6. CHAPTER TWO Anti-Catholicism
    (pp. 49-72)

    The roots of anti-Catholicism in America stretch back to late antique Europe. Religious movements born in Europe and the Mediterranean that challenged the authority of the Roman Catholic Church or its teachings were common in the first few centuries after the Emperor Constantine (d. 337). Gathering momentum in terms both of their numbers and their ability to attract followers, such movements increasingly emerged as permutations of Roman Catholicism, and especially as representations of altered Catholic doctrine. Because of that, they were considered heretical. Heretics and their followers, as apostates or traitors to the faith, posed a particular danger to Roman...

  7. CHAPTER THREE Anti-Mormonism
    (pp. 73-98)

    Members of the Church of Jesus Christ of Latter-day Saints (LDS) have been known as Mormons since shortly after the publication of theBook of Mormonin 1830. The term “anti-Mormon” appeared at almost the same time, a sign of the conflict between Mormons and other Americans that has marked the history of Mormonism from its beginnings. Joseph Smith (1805–1844), the founder of Mormonism, grew up in the excited religious environment of early nineteenth-century New York. In an area that was experiencing growth and rapid social change — especially after the completion of the Erie Canal in 1825 — religious innovation...

  8. CHAPTER FOUR Intolerance toward Nineteenth-Century Religious Groups
    (pp. 99-124)

    The early nineteenth century evidenced in its intellectual and religious life a broad familiarity with the Enlightenment emphasis on reason and freedom that had guided the nation’s founders and that had been shaping Protestantism in new ways since 1750. Religious freethinkers, called “infidels” by the orthodox and pious, formed loosely structured associations of “Deists,” publishing religious manifestoes that challenged Christian ritual, doctrine, and institutions. Deists such as George Washington, Thomas Jefferson, and Joel Barlow, representing three points on the wide spectrum of Deist belief, embraced the idea of a Supreme Being and an afterlife but cared more about religion as...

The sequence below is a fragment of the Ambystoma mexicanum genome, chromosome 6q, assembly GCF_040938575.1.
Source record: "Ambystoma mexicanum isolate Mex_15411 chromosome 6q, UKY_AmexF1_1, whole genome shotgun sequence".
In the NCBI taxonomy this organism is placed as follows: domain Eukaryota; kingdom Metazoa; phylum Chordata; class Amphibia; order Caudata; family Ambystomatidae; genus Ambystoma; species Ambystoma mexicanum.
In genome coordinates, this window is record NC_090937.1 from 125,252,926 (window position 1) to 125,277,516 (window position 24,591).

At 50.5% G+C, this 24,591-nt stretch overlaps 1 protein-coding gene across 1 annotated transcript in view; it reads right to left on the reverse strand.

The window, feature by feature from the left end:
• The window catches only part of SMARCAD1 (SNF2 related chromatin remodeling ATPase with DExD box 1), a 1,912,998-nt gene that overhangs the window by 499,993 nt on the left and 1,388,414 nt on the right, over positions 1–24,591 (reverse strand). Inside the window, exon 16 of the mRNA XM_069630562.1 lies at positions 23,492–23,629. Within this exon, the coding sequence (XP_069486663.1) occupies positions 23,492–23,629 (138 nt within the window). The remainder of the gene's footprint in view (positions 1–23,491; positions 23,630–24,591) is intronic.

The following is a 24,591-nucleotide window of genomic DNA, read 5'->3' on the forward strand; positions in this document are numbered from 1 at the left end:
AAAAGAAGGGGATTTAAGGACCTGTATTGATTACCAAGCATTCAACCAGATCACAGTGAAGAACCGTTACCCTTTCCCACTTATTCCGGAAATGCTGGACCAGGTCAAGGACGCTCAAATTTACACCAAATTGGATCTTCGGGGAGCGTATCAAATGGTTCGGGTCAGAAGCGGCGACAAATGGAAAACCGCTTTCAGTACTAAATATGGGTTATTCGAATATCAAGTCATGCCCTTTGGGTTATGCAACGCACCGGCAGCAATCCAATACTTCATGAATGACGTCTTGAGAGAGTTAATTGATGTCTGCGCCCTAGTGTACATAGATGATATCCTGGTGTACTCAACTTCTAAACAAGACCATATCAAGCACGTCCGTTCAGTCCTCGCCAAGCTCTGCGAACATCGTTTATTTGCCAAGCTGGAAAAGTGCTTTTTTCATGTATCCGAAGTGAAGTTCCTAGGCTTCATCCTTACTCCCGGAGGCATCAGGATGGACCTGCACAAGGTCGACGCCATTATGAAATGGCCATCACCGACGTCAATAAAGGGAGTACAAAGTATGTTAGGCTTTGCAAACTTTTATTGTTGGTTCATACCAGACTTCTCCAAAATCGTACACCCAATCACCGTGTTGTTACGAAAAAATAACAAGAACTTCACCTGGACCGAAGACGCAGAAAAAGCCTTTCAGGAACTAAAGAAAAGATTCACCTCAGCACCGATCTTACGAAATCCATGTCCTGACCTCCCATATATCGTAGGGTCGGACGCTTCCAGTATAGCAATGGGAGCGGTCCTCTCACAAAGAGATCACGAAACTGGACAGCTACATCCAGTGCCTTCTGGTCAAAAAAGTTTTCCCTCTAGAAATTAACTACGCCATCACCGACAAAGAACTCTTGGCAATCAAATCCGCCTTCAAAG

9. CHAPTER FIVE Intolerance toward Native American Religions
    (pp. 125-146)

    During the early modern Age of Discovery Europeans organized their thinking about indigenous peoples whom they encountered in the Americas and on other continents according to themes and categories drawn from their religious ideologies. The European experience of the Americas was one of enchantment. The New World was a place of wonders. Europeans discovered sublime landscapes, amazing populations of game, extraordinary creatures and plants, mysterious people, and wilderness that was both inviting and terrifying. Explorers and their parties of soldiers, missionaries, and colonists oriented themselves to the Americas and their indigenous peoples by drawing upon biblical images and stories. Adventurers...